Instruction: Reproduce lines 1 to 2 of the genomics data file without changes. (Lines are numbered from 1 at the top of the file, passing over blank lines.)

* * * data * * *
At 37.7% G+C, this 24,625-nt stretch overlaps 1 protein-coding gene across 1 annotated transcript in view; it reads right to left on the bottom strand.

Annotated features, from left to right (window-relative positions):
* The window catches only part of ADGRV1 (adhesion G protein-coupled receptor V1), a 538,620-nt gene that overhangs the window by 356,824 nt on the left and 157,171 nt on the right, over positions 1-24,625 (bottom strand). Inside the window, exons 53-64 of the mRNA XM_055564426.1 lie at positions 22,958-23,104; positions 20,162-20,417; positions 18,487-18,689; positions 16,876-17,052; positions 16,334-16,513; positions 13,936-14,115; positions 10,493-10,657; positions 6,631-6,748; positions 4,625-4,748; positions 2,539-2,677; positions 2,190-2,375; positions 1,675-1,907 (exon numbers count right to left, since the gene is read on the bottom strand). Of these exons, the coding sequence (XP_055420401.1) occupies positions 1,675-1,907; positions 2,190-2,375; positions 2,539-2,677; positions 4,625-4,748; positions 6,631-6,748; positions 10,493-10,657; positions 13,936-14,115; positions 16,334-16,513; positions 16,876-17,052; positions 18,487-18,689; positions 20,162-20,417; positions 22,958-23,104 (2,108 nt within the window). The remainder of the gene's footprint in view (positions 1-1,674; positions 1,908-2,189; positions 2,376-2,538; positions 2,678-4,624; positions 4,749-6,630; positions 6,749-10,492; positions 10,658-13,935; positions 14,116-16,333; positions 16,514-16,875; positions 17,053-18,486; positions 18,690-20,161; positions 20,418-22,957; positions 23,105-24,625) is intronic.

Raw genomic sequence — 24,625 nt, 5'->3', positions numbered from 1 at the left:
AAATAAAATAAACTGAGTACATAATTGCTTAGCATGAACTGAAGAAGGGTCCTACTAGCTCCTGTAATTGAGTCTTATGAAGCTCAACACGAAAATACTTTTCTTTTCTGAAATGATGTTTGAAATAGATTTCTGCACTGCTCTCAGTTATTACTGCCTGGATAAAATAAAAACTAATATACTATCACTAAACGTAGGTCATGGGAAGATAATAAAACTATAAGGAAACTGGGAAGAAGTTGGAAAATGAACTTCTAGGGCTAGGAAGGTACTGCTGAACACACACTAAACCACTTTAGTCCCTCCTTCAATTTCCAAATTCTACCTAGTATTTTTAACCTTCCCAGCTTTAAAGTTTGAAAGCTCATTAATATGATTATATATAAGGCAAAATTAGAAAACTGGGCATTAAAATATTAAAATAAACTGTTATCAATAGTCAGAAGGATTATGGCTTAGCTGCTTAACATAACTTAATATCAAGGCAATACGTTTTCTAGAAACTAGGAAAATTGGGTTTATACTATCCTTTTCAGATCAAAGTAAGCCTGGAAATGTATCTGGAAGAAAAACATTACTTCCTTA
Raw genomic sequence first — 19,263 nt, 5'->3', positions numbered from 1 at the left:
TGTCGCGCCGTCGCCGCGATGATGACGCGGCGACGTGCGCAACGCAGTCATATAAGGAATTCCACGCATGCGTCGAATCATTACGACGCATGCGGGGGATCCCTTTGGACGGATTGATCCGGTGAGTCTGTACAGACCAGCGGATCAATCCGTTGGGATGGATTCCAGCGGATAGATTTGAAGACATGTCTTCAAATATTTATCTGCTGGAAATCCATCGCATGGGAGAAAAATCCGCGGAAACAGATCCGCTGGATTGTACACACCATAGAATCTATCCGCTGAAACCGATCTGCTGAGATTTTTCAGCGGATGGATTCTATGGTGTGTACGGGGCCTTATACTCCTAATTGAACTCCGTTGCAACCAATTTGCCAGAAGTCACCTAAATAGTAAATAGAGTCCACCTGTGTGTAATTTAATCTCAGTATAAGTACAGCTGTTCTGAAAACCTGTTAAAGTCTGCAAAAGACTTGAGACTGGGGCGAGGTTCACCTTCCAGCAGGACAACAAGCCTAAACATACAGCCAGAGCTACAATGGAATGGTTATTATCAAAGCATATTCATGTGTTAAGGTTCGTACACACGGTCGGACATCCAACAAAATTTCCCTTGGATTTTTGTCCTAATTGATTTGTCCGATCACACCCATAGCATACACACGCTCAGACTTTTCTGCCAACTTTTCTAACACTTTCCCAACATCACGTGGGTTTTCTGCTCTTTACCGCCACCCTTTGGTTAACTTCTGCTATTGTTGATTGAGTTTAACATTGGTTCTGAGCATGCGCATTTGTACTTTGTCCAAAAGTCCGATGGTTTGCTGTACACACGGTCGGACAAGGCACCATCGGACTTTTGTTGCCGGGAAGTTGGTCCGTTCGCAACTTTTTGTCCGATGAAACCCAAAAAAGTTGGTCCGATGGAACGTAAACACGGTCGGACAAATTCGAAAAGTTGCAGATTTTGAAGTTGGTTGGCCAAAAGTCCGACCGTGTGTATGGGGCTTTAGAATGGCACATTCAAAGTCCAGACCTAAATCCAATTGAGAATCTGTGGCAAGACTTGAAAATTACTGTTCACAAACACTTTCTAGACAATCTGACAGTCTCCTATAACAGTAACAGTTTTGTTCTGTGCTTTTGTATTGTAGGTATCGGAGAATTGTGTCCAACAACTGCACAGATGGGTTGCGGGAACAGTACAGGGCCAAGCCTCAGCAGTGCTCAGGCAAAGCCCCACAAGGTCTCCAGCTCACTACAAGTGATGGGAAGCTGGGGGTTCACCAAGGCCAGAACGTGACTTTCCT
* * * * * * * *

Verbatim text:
At 37.7% G+C, this 24,625-nt stretch overlaps 1 protein-coding gene across 1 annotated transcript in view; it reads right to left on the bottom strand.

Annotated features, from left to right (window-relative positions):